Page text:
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Is earning an astronomy degree hard?

What's involved in earning an astronomy degree? Does involve a lot of math, physics, and theoretical classes? What classes would one take?

Thank you comment icon You should be able to go to any college/university website and see for yourself. Every such site I've ever been to lists exactly what the requirements are for each major they offer. Fred Rosenberger
Thank you comment icon Thanks for the advice. Genevieve
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Jinhua’s Answer

Hi Genevieve,

I'm Jinhua. currently a senior student at UMass Lowell, Lowell, MA. I just hit the web of my college and checked the courses list to get an Astronomy degree. Apparently, it usually involves Physics ( most), Chemistry, Math classes and some fundamental classes.

More importantly, if there's any chance, go to some colleges and have a guide tour. High schools usually organize a local college tour to their teenagers students. Also, finding what area you are truly interested in is the most important one. But no worries, many colleges don't request freshmen to decide what their major gonna be in their freshmen year, you will have so many experience to find which area you want to focus on when you into college.

Get more information on my school website. Universities might adjust some courses but the big direction ( Physics and chemistry) won't be so much different.
https://www.uml.edu/catalog/undergraduate/sciences/departments/physics/degree-pathways/dp-physics-astronomy-astrophysics-fall-2021.aspx
Thank you comment icon Thanks for looking into this for me! :-) Genevieve
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Joseph’s Answer

How difficult subjects are is very subjective and depends on what you enjoy and what you're good at. People do have a perception of the space sciences as being hard (think of the phrase "it's not rocket science") - but if you're that way minded where mathematics and physics is your thing and you enjoy abstract thinking about things out there that are too big to have an intuitive understanding of, I wouldn't say it was much more difficult than many other subjects.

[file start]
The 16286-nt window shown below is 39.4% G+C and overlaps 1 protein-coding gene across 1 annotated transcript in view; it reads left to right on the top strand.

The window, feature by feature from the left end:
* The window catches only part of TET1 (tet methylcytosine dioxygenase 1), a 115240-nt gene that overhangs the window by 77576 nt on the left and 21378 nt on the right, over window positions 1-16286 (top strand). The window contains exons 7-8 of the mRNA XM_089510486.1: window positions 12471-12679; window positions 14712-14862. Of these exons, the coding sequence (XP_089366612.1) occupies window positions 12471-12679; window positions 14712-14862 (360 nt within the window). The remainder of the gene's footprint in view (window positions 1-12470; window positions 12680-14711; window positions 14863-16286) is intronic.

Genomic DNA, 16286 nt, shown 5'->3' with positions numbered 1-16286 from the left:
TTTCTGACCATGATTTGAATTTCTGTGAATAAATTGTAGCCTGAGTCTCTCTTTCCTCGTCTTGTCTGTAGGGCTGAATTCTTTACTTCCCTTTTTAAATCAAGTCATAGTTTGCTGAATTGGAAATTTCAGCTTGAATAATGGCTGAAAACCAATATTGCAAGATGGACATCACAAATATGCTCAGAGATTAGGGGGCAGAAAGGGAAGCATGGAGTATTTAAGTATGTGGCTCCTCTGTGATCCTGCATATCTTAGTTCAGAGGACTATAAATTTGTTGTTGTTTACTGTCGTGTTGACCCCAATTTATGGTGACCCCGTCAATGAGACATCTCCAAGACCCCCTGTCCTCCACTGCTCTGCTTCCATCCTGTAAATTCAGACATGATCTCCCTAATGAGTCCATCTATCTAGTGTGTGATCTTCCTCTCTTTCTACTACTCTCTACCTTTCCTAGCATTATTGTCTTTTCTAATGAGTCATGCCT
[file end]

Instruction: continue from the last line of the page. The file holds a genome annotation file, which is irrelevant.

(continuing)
In terms of class subjects, degrees titled "Astronomy", "Cosmology", "Astrophysics", "Physics and Astronomy" or similar are often almost interchangeable. There are slight differences in the exact subfields of the science that these titles relate to, but at undergraduate level, the bulk of what you study will be fairly similar, and you don't necessarily do more practical observation work with an "Astronomy" degree or more pure physics with a "Physics with..." degree . Different courses do cover slightly different subjects, but the differences come down more to the specific institution you study at and what the lecturers prioritize rather than the exact name of the course. Personally, I did a "Physics with Astrophysics" degree, but ended up doing more practical observational astronomy than a friend at a different university doing an "Astronomy" degree, for example. You'll typically study a core of basic physics subjects used in astronomy - including mechanics, electromagnetism, atomic physics, optics, and thermodynamics; the mathematics to back these up including a bunch of calculus, numerical analysis, statistics, vector calculus etc; and a range of astronomy/astrophysics/cosmology-specific topics which might including things like stellar evolution, galaxies and black holes, observational astronomy, relativity, evolution of the universe, and similar. Due to handling large amounts of data and specialist data formats, you'll probably also cover some basic programming and data handling too.